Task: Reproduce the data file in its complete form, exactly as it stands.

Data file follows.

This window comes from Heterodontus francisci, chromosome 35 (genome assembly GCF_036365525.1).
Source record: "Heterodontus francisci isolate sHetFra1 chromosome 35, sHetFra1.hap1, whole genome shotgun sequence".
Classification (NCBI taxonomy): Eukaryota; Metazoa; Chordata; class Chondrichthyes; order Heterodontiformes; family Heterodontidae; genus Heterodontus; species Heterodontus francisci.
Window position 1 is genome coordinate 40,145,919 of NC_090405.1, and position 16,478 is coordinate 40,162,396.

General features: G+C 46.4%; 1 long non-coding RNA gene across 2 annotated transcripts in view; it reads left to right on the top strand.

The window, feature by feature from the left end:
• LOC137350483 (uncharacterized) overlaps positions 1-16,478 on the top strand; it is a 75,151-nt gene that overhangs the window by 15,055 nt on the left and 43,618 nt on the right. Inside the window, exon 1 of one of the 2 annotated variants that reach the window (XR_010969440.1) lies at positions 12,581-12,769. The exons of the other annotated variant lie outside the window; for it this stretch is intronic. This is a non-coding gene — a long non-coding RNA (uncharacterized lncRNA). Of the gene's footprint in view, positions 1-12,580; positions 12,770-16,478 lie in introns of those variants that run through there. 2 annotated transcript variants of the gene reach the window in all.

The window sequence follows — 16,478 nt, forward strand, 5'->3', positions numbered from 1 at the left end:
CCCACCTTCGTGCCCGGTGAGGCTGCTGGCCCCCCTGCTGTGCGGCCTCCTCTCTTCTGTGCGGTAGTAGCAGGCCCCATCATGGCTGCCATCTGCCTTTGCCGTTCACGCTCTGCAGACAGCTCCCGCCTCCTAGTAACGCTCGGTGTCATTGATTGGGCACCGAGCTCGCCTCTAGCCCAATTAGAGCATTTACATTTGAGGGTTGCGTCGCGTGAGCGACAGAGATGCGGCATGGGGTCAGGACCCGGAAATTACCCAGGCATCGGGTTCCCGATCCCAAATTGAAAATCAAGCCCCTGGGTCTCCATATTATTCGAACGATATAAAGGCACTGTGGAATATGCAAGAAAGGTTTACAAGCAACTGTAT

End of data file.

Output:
This window comes from Heterodontus francisci, chromosome 35 (genome assembly GCF_036365525.1).
Source record: "Heterodontus francisci isolate sHetFra1 chromosome 35, sHetFra1.hap1, whole genome shotgun sequence".
Classification (NCBI taxonomy): Eukaryota; Metazoa; Chordata; class Chondrichthyes; order Heterodontiformes; family Heterodontidae; genus Heterodontus; species Heterodontus francisci.
Window position 1 is genome coordinate 40,145,919 of NC_090405.1, and position 16,478 is coordinate 40,162,396.

General features: G+C 46.4%; 1 long non-coding RNA gene across 2 annotated transcripts in view; it reads left to right on the top strand.

The window, feature by feature from the left end:
• LOC137350483 (uncharacterized) overlaps positions 1-16,478 on the top strand; it is a 75,151-nt gene that overhangs the window by 15,055 nt on the left and 43,618 nt on the right. Inside the window, exon 1 of one of the 2 annotated variants that reach the window (XR_010969440.1) lies at positions 12,581-12,769. The exons of the other annotated variant lie outside the window; for it this stretch is intronic. This is a non-coding gene — a long non-coding RNA (uncharacterized lncRNA). Of the gene's footprint in view, positions 1-12,580; positions 12,770-16,478 lie in introns of those variants that run through there. 2 annotated transcript variants of the gene reach the window in all.

The window sequence follows — 16,478 nt, forward strand, 5'->3', positions numbered from 1 at the left end:
CCCACCTTCGTGCCCGGTGAGGCTGCTGGCCCCCCTGCTGTGCGGCCTCCTCTCTTCTGTGCGGTAGTAGCAGGCCCCATCATGGCTGCCATCTGCCTTTGCCGTTCACGCTCTGCAGACAGCTCCCGCCTCCTAGTAACGCTCGGTGTCATTGATTGGGCACCGAGCTCGCCTCTAGCCCAATTAGAGCATTTACATTTGAGGGTTGCGTCGCGTGAGCGACAGAGATGCGGCATGGGGTCAGGACCCGGAAATTACCCAGGCATCGGGTTCCCGATCCCAAATTGAAAATCAAGCCCCTGGGTCTCCATATTATTCGAACGATATAAAGGCACTGTGGAATATGCAAGAAAGGTTTACAAGCAACTGTAT